Catch More Bluegill This Fall With These Tips and Techniques
The fall is a great time to target massive bluegill. They eat more before winter, and the bigger ones begin to separate themselves from the little guys. So, you don’t have to worry about bait thieves as much. However, to really do well this fall, you’ll have to fish for them a little differently than you would in the warmer summer months.
The cooler fall month are still a great time to catch bluegill.
5 Fall Bluegill Fishing Tips and Techniques
Here are five tips and techniques to catch more bluegill this fall!
1. Use A Fish Finder
Water clarity has a huge impact on your ability to consistently catch big bluegill, and fall is usually the season that has the worst water clarity. Plants in the water begin to die off in the fall which increases the overall amount of plant debris suspended throughout the water column. And along with it, the soil begins to loosen enough for it to break off into the water, too. So as you can imagine, things get pretty murky fast.
Castable fish finders like the Deeper Pro+ are perfect for bluegill fishing from shore.
Since you won’t be able to simply look into the water to find the bluegill, you’ll want to use a fish finder. If you’re using a boat, chances are you already have one. If you fish from the bank, you can buy a castable fish finder that attaches directly to your line, too. That’s a good choice if you’re fishing from the bank. Look for groups of fish in the deeper areas of the water. They’re most likely large bull bluegill.
2. Fish Deeper
You can find bluegill right next to the surface during the spring and summer months, but big bluegill tend to dive towards the bottom of the body of water when the temperatures begin to drop. That’s because there’s just not enough oxygen towards the surface when the plants start dying, and they start to get uncomfortable up there. Try to search for pockets in the fourteen to fifteen-foot depth range. If your local fishing hole isn’t that deep, just fish the bottom where you can.
Again, a fish finder like the Deeper Pro+ is going to help you out significantly when searching for those deeper pockets where the bluegill are just hanging out.
3. Jig For Bluegill
I’m going to be honest here…jigging isn’t my favorite fishing technique. But it happens to work wonders during the fall months. Bluegill are less likely to charge across ten-feet of water to nab your bait when the water is cold, but they will bite something if you bounce it around in their face. That’s because the fish are conserving energy in the cooler water and are much more selective at what they’ll spend their energy on.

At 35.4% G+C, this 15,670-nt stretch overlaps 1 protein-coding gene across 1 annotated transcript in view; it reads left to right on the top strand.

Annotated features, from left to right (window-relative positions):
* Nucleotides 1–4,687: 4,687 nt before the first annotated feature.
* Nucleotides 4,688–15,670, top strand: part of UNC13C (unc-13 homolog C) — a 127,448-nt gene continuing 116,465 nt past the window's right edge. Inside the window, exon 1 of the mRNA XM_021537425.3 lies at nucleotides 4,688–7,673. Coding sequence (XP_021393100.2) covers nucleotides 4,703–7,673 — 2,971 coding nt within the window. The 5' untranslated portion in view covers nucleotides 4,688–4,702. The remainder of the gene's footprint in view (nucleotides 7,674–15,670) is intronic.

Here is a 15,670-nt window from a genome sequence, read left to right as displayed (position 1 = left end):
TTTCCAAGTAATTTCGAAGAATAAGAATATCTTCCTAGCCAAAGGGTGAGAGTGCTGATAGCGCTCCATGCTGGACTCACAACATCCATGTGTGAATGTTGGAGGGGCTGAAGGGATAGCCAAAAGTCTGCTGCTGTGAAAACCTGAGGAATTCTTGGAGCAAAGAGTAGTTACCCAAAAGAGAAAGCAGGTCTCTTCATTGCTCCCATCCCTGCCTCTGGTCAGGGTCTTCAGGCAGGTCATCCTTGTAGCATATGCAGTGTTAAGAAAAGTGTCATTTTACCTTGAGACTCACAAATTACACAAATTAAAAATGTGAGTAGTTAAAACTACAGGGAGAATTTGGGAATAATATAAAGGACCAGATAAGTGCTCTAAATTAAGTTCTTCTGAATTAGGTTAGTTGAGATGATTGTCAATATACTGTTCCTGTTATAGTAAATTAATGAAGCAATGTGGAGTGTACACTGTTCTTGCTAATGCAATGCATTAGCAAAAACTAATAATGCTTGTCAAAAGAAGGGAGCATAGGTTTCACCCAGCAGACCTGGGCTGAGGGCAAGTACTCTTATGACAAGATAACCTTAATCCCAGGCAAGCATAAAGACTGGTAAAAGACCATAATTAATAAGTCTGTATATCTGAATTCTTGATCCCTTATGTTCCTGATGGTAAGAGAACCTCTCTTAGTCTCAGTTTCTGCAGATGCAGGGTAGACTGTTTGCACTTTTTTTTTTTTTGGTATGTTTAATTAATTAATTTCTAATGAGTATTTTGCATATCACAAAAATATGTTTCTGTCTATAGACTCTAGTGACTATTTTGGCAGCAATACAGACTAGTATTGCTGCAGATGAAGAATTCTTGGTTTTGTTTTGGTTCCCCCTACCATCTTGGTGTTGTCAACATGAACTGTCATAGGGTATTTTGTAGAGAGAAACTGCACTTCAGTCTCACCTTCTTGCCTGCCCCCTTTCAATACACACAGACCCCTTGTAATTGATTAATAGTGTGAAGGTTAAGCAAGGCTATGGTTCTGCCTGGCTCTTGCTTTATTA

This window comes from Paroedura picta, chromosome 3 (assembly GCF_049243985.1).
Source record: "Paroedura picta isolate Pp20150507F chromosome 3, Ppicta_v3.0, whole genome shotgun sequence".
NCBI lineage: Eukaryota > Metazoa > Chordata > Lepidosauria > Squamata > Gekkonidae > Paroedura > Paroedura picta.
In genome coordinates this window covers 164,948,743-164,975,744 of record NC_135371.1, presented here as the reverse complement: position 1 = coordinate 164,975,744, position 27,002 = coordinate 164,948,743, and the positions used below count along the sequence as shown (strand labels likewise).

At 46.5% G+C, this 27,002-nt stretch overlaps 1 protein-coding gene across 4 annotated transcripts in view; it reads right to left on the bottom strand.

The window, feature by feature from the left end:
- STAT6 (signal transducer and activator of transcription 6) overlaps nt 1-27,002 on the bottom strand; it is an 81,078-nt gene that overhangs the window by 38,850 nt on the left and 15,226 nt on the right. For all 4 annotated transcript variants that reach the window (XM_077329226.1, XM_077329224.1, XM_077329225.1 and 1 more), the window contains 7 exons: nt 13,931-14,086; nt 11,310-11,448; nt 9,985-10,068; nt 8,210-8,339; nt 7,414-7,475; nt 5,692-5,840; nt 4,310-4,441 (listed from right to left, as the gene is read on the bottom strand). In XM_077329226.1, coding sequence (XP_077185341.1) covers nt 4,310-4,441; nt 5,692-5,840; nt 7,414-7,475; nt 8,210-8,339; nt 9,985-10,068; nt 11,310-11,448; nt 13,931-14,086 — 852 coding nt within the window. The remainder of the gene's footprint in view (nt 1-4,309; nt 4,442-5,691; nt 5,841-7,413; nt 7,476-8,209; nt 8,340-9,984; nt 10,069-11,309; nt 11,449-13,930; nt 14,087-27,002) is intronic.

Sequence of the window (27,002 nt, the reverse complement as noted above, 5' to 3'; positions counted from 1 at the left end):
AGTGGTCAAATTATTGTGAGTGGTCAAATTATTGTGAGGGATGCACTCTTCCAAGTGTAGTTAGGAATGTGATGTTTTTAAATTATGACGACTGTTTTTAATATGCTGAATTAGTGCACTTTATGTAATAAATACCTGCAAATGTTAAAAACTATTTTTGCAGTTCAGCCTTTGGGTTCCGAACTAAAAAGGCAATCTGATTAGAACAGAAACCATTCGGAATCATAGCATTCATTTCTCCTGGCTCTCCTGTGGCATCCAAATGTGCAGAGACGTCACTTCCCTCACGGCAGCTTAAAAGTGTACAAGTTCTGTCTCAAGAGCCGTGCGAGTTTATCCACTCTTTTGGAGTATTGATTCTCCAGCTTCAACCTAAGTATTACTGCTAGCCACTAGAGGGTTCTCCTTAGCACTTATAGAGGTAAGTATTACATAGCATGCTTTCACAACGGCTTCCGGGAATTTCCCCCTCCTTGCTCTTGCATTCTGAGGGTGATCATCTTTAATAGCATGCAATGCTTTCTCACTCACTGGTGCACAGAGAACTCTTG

If you have access to a boat, it’ll help you out quite a bit in getting out to those deeper holes. You can still jig if you can find a pier or something, but you won’t be able to get to the bluegill that moved out to deeper areas when the temperatures dropped. To jig for bluegill, just put a piece of bait on the tip of your favorite jig head, choose an area where you think the bluegill are, and drop it right on top of them. I’ve had more success slowly bouncing this type of rig with long pauses between bounces. If you move it too quickly, the bluegill might not think it’s worth their time and energy.
4. Use A Sensitive Rod
I personally believe that you should always use an ultra-light or light rod for bluegill fishing, especially in the cooler fall and winter months. In warmer weather you can get away with using slightly heavier rods since the fish are more active. Just remember that using a heavier rod with bluegill is not as much of a challenge and can quickly become somewhat boring.However, a lighter rod is necessary when the temperature drops. Bluegill get a little lethargic when it’s cold, and they bite extremely lightly. To be honest, they bite so softly that you probably wouldn’t even feel thee bite on anything heavier than a medium-light rod.
5. Use Their Preferred Bait
I’m usually a huge advocate for only using lures against bluegill. It’s just what I prefer to do. However, lures are a lot harder to use in the fall unless you’re using a jig head that is tipped with bait. If you’re not using a jig, your best bet is to simply slide a worm onto your hook. The fish might be really hungry, but they’re just not going to want to waste energy chasing lures around the pond.
Using worms or other premium bluegill baits will draw the bluegill in. And they see that it’s something that’s worth expending their energy on, they’ll attack it!
Fishing in the fall for bluegill is a great choice if you plan on targeting the big guys, but it is a little different. In the warmer months, you can do just about anything and expect to catch a bluegill. In the fall, your approach has to be a little more tactical.
If you follow the five fall bluegill fishing tips that I listed here, you should end up with buckets full of bluegill on your next trip, and your average catch should be a lot bigger than normal.